Future Families. Diverse Forms, Rich Possibilities

  • ID: 2392697
  • Book
  • 312 Pages
  • John Wiley and Sons Ltd
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Future Families explores the variety of family forms which characterize our contemporary culture while addressing the implications of these increasingly diverse family units on child development. Noted psychologist Ross Parke traces the shifts in parental roles resulting from increased divorce rates, single–parent families, cohabiting couples , same–gender parental relationships, and other non–traditional family types.

Parke reveals how the ideal nuclear family stereotype is further challenged by non–traditional family forms introduced through outside cultures, ethnic variations within our own culture, and assisted reproductive technologies. He offers recommendations as to how social policies can be modified to better reflect the new diversity of family forms and suggests ways to provide support for all families to improve the lives of adults and children. Timely and enlightening, Future Families offers rich insights into ways contemporary society has redrawn the boundaries of family.

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Preface vi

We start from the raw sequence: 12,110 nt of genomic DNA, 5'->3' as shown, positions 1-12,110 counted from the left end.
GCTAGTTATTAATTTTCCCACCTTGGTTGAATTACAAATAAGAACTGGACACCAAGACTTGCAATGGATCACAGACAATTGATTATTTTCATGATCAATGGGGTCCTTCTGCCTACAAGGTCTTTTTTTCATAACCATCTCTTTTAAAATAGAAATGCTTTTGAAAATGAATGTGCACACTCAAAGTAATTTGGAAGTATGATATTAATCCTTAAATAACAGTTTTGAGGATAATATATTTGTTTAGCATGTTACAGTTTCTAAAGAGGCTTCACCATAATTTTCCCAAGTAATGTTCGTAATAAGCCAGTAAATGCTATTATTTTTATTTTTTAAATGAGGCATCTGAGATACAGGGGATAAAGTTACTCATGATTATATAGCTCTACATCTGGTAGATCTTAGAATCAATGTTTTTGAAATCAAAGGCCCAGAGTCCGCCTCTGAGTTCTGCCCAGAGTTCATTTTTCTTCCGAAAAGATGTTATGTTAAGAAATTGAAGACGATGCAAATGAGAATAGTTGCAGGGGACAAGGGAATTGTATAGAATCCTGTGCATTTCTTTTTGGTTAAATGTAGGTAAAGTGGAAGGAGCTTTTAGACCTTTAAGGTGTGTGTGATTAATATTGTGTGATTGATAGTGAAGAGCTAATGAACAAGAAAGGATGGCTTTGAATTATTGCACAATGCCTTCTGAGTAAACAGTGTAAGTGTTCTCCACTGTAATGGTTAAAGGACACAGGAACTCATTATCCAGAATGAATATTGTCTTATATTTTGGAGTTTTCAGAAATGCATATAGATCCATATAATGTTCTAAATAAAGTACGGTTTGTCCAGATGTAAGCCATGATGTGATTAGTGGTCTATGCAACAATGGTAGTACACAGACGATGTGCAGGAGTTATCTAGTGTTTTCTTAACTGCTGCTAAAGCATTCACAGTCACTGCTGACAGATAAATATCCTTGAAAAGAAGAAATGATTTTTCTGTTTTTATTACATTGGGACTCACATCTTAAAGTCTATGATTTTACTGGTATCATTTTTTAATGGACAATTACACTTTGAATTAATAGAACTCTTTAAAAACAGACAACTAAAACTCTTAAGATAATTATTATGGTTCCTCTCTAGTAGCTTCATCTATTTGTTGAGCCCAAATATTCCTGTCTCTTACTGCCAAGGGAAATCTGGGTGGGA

Acknowledgments ix

About the Author xi

1 Challenges to the Ideal Family Form 1

2 Changing Parental Roles: The Sharing and Redistribution of Family Responsibility in Contemporary Families 25

3 Further Assaults on the Ideal Family Form: Divorce, Remarriage, Single Parenthood, and Cohabitation 55

4 Same–Gender Families: Are Two Mothers or Fathers Good Enough? 84

5 How Many Parents Are Too Many? Insights from the Assisted Reproductive Technologies Front 111

6 Many Mothers, Many Fathers, Many Others: Insights from Other Cultures 141

7 All about Relatives and Fictive Relatives: Insights from Diverse Ethnic Groups in Our Own Culture (Past and Present) 160

8 Multiple Caregivers: Harmful or Helpful for Caregivers Themselves 191

9 In Support of Alternative Family Forms: Overcoming the Barriers to Change 209

References 243

Index 292

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Link to review in Issuu.com – Winter 2014

The book is best thought of as a stimulus to new  conversations about our conception of families and an exploration of the implications of changing family forms for children s development.   (Society for Research in Child Development, 1 January 2014)
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